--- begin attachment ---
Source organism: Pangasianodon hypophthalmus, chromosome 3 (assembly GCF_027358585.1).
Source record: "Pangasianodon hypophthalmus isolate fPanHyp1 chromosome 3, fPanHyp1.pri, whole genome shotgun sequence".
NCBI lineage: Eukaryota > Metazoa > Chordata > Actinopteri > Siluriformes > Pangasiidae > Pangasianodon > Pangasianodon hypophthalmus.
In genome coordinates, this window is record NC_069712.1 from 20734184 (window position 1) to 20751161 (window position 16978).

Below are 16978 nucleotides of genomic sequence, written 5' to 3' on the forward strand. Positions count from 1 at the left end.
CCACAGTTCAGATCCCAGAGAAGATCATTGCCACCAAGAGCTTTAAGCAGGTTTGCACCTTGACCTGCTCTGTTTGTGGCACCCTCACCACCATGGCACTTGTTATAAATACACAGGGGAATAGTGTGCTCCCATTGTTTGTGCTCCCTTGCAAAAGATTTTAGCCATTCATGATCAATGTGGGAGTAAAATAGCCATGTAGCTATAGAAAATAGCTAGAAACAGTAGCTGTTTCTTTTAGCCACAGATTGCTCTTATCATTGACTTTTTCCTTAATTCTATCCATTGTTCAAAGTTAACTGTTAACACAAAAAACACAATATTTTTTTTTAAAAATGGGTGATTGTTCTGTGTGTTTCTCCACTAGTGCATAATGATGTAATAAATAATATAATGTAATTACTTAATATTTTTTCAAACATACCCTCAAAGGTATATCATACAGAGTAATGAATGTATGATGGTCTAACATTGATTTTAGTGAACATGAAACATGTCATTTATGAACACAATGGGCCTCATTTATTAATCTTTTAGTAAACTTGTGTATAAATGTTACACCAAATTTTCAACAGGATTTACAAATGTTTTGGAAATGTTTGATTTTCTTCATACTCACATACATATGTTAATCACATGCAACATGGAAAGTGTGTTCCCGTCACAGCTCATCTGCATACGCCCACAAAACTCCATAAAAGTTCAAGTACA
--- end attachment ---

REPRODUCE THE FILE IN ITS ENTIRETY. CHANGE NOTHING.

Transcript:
Source organism: Pangasianodon hypophthalmus, chromosome 3 (assembly GCF_027358585.1).
Source record: "Pangasianodon hypophthalmus isolate fPanHyp1 chromosome 3, fPanHyp1.pri, whole genome shotgun sequence".
NCBI lineage: Eukaryota > Metazoa > Chordata > Actinopteri > Siluriformes > Pangasiidae > Pangasianodon > Pangasianodon hypophthalmus.
In genome coordinates, this window is record NC_069712.1 from 20734184 (window position 1) to 20751161 (window position 16978).

Below are 16978 nucleotides of genomic sequence, written 5' to 3' on the forward strand. Positions count from 1 at the left end.
CCACAGTTCAGATCCCAGAGAAGATCATTGCCACCAAGAGCTTTAAGCAGGTTTGCACCTTGACCTGCTCTGTTTGTGGCACCCTCACCACCATGGCACTTGTTATAAATACACAGGGGAATAGTGTGCTCCCATTGTTTGTGCTCCCTTGCAAAAGATTTTAGCCATTCATGATCAATGTGGGAGTAAAATAGCCATGTAGCTATAGAAAATAGCTAGAAACAGTAGCTGTTTCTTTTAGCCACAGATTGCTCTTATCATTGACTTTTTCCTTAATTCTATCCATTGTTCAAAGTTAACTGTTAACACAAAAAACACAATATTTTTTTTTAAAAATGGGTGATTGTTCTGTGTGTTTCTCCACTAGTGCATAATGATGTAATAAATAATATAATGTAATTACTTAATATTTTTTCAAACATACCCTCAAAGGTATATCATACAGAGTAATGAATGTATGATGGTCTAACATTGATTTTAGTGAACATGAAACATGTCATTTATGAACACAATGGGCCTCATTTATTAATCTTTTAGTAAACTTGTGTATAAATGTTACACCAAATTTTCAACAGGATTTACAAATGTTTTGGAAATGTTTGATTTTCTTCATACTCACATACATATGTTAATCACATGCAACATGGAAAGTGTGTTCCCGTCACAGCTCATCTGCATACGCCCACAAAACTCCATAAAAGTTCAAGTACA